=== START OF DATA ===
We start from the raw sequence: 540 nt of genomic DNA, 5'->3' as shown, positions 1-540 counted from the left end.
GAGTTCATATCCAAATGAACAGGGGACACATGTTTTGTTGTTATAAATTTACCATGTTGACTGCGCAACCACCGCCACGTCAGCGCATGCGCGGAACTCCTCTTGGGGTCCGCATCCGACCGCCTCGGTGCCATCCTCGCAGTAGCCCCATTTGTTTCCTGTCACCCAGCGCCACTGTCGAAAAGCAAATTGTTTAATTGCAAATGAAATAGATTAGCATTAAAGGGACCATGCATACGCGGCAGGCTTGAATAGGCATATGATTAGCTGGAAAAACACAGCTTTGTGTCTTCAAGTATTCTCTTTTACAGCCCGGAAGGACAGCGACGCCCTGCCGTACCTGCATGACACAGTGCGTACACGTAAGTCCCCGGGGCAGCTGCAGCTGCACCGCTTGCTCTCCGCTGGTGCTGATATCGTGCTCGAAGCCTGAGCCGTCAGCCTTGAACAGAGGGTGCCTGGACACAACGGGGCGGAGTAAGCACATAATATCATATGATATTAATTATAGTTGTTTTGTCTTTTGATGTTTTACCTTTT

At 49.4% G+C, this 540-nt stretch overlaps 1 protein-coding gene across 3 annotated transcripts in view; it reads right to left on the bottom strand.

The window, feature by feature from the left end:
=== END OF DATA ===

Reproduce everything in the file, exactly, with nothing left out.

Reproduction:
We start from the raw sequence: 540 nt of genomic DNA, 5'->3' as shown, positions 1-540 counted from the left end.
GAGTTCATATCCAAATGAACAGGGGACACATGTTTTGTTGTTATAAATTTACCATGTTGACTGCGCAACCACCGCCACGTCAGCGCATGCGCGGAACTCCTCTTGGGGTCCGCATCCGACCGCCTCGGTGCCATCCTCGCAGTAGCCCCATTTGTTTCCTGTCACCCAGCGCCACTGTCGAAAAGCAAATTGTTTAATTGCAAATGAAATAGATTAGCATTAAAGGGACCATGCATACGCGGCAGGCTTGAATAGGCATATGATTAGCTGGAAAAACACAGCTTTGTGTCTTCAAGTATTCTCTTTTACAGCCCGGAAGGACAGCGACGCCCTGCCGTACCTGCATGACACAGTGCGTACACGTAAGTCCCCGGGGCAGCTGCAGCTGCACCGCTTGCTCTCCGCTGGTGCTGATATCGTGCTCGAAGCCTGAGCCGTCAGCCTTGAACAGAGGGTGCCTGGACACAACGGGGCGGAGTAAGCACATAATATCATATGATATTAATTATAGTTGTTTTGTCTTTTGATGTTTTACCTTTT

At 49.4% G+C, this 540-nt stretch overlaps 1 protein-coding gene across 3 annotated transcripts in view; it reads right to left on the bottom strand.

The window, feature by feature from the left end: